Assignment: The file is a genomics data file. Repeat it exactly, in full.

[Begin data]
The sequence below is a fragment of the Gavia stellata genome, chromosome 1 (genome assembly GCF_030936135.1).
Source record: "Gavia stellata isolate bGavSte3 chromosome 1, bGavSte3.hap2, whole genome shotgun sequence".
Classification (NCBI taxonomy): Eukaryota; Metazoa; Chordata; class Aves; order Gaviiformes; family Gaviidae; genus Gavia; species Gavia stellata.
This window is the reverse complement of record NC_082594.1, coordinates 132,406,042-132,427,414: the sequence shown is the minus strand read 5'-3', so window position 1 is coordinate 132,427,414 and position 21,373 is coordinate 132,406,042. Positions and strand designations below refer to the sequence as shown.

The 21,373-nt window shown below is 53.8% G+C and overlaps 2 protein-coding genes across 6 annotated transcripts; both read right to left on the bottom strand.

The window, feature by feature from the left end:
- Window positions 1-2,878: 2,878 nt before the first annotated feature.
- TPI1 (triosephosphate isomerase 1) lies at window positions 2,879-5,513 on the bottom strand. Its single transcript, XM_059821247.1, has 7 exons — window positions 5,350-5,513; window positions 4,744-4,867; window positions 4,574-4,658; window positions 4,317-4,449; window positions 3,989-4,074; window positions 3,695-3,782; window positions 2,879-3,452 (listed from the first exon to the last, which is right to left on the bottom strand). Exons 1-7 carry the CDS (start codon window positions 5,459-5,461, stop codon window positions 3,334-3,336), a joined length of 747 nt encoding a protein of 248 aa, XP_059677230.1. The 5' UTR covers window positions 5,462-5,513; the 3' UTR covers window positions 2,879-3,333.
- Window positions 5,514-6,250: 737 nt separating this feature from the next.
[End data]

The sequence below is a fragment of the Gavia stellata genome, chromosome 1 (genome assembly GCF_030936135.1).
Source record: "Gavia stellata isolate bGavSte3 chromosome 1, bGavSte3.hap2, whole genome shotgun sequence".
Classification (NCBI taxonomy): Eukaryota; Metazoa; Chordata; class Aves; order Gaviiformes; family Gaviidae; genus Gavia; species Gavia stellata.
This window is the reverse complement of record NC_082594.1, coordinates 132,406,042-132,427,414: the sequence shown is the minus strand read 5'-3', so window position 1 is coordinate 132,427,414 and position 21,373 is coordinate 132,406,042. Positions and strand designations below refer to the sequence as shown.

The 21,373-nt window shown below is 53.8% G+C and overlaps 2 protein-coding genes across 6 annotated transcripts; both read right to left on the bottom strand.

The window, feature by feature from the left end:
- Window positions 1-2,878: 2,878 nt before the first annotated feature.
- TPI1 (triosephosphate isomerase 1) lies at window positions 2,879-5,513 on the bottom strand. Its single transcript, XM_059821247.1, has 7 exons — window positions 5,350-5,513; window positions 4,744-4,867; window positions 4,574-4,658; window positions 4,317-4,449; window positions 3,989-4,074; window positions 3,695-3,782; window positions 2,879-3,452 (listed from the first exon to the last, which is right to left on the bottom strand). Exons 1-7 carry the CDS (start codon window positions 5,459-5,461, stop codon window positions 3,334-3,336), a joined length of 747 nt encoding a protein of 248 aa, XP_059677230.1. The 5' UTR covers window positions 5,462-5,513; the 3' UTR covers window positions 2,879-3,333.
- Window positions 5,514-6,250: 737 nt separating this feature from the next.